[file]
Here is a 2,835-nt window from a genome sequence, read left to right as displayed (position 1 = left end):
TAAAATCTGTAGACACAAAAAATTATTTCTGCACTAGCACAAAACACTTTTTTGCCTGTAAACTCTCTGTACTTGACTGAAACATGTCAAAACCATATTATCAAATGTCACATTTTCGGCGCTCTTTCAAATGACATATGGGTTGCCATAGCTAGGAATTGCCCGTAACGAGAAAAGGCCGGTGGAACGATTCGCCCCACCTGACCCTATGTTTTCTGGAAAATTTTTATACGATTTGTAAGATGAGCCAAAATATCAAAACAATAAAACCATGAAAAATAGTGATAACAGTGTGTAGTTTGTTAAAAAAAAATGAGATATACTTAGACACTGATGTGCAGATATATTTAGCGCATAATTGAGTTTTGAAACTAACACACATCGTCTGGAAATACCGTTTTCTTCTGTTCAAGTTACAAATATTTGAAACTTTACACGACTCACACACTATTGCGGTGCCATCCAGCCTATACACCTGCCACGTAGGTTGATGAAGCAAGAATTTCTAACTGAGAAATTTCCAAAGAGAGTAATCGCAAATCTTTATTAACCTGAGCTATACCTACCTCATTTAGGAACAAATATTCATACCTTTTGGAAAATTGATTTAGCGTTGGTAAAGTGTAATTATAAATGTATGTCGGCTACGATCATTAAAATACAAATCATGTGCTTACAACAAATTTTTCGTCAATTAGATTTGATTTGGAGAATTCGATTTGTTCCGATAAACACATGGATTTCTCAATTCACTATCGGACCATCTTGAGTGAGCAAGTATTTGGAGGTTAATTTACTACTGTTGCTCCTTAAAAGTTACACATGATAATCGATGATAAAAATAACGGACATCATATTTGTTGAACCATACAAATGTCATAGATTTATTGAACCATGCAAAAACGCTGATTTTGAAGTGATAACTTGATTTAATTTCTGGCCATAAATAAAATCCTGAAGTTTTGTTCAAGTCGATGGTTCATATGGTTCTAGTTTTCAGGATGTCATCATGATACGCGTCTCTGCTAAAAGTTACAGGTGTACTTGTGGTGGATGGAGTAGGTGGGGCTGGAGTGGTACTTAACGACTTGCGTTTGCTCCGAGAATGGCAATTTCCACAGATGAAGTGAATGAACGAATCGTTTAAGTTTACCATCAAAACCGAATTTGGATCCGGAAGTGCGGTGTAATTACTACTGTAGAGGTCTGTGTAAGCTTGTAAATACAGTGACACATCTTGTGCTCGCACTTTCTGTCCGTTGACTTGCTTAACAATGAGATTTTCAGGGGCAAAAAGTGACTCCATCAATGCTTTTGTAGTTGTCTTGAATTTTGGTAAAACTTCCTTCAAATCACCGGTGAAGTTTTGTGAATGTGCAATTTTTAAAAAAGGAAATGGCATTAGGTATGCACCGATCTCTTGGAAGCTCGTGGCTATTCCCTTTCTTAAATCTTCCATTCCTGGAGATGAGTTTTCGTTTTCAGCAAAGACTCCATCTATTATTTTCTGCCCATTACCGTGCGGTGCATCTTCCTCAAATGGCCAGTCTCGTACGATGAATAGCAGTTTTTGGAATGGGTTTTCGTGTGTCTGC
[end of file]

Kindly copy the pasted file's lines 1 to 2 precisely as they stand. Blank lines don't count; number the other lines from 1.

Here is a 2,835-nt window from a genome sequence, read left to right as displayed (position 1 = left end):
TAAAATCTGTAGACACAAAAAATTATTTCTGCACTAGCACAAAACACTTTTTTGCCTGTAAACTCTCTGTACTTGACTGAAACATGTCAAAACCATATTATCAAATGTCACATTTTCGGCGCTCTTTCAAATGACATATGGGTTGCCATAGCTAGGAATTGCCCGTAACGAGAAAAGGCCGGTGGAACGATTCGCCCCACCTGACCCTATGTTTTCTGGAAAATTTTTATACGATTTGTAAGATGAGCCAAAATATCAAAACAATAAAACCATGAAAAATAGTGATAACAGTGTGTAGTTTGTTAAAAAAAAATGAGATATACTTAGACACTGATGTGCAGATATATTTAGCGCATAATTGAGTTTTGAAACTAACACACATCGTCTGGAAATACCGTTTTCTTCTGTTCAAGTTACAAATATTTGAAACTTTACACGACTCACACACTATTGCGGTGCCATCCAGCCTATACACCTGCCACGTAGGTTGATGAAGCAAGAATTTCTAACTGAGAAATTTCCAAAGAGAGTAATCGCAAATCTTTATTAACCTGAGCTATACCTACCTCATTTAGGAACAAATATTCATACCTTTTGGAAAATTGATTTAGCGTTGGTAAAGTGTAATTATAAATGTATGTCGGCTACGATCATTAAAATACAAATCATGTGCTTACAACAAATTTTTCGTCAATTAGATTTGATTTGGAGAATTCGATTTGTTCCGATAAACACATGGATTTCTCAATTCACTATCGGACCATCTTGAGTGAGCAAGTATTTGGAGGTTAATTTACTACTGTTGCTCCTTAAAAGTTACACATGATAATCGATGATAAAAATAACGGACATCATATTTGTTGAACCATACAAATGTCATAGATTTATTGAACCATGCAAAAACGCTGATTTTGAAGTGATAACTTGATTTAATTTCTGGCCATAAATAAAATCCTGAAGTTTTGTTCAAGTCGATGGTTCATATGGTTCTAGTTTTCAGGATGTCATCATGATACGCGTCTCTGCTAAAAGTTACAGGTGTACTTGTGGTGGATGGAGTAGGTGGGGCTGGAGTGGTACTTAACGACTTGCGTTTGCTCCGAGAATGGCAATTTCCACAGATGAAGTGAATGAACGAATCGTTTAAGTTTACCATCAAAACCGAATTTGGATCCGGAAGTGCGGTGTAATTACTACTGTAGAGGTCTGTGTAAGCTTGTAAATACAGTGACACATCTTGTGCTCGCACTTTCTGTCCGTTGACTTGCTTAACAATGAGATTTTCAGGGGCAAAAAGTGACTCCATCAATGCTTTTGTAGTTGTCTTGAATTTTGGTAAAACTTCCTTCAAATCACCGGTGAAGTTTTGTGAATGTGCAATTTTTAAAAAAGGAAATGGCATTAGGTATGCACCGATCTCTTGGAAGCTCGTGGCTATTCCCTTTCTTAAATCTTCCATTCCTGGAGATGAGTTTTCGTTTTCAGCAAAGACTCCATCTATTATTTTCTGCCCATTACCGTGCGGTGCATCTTCCTCAAATGGCCAGTCTCGTACGATGAATAGCAGTTTTTGGAATGGGTTTTCGTGTGTCTGC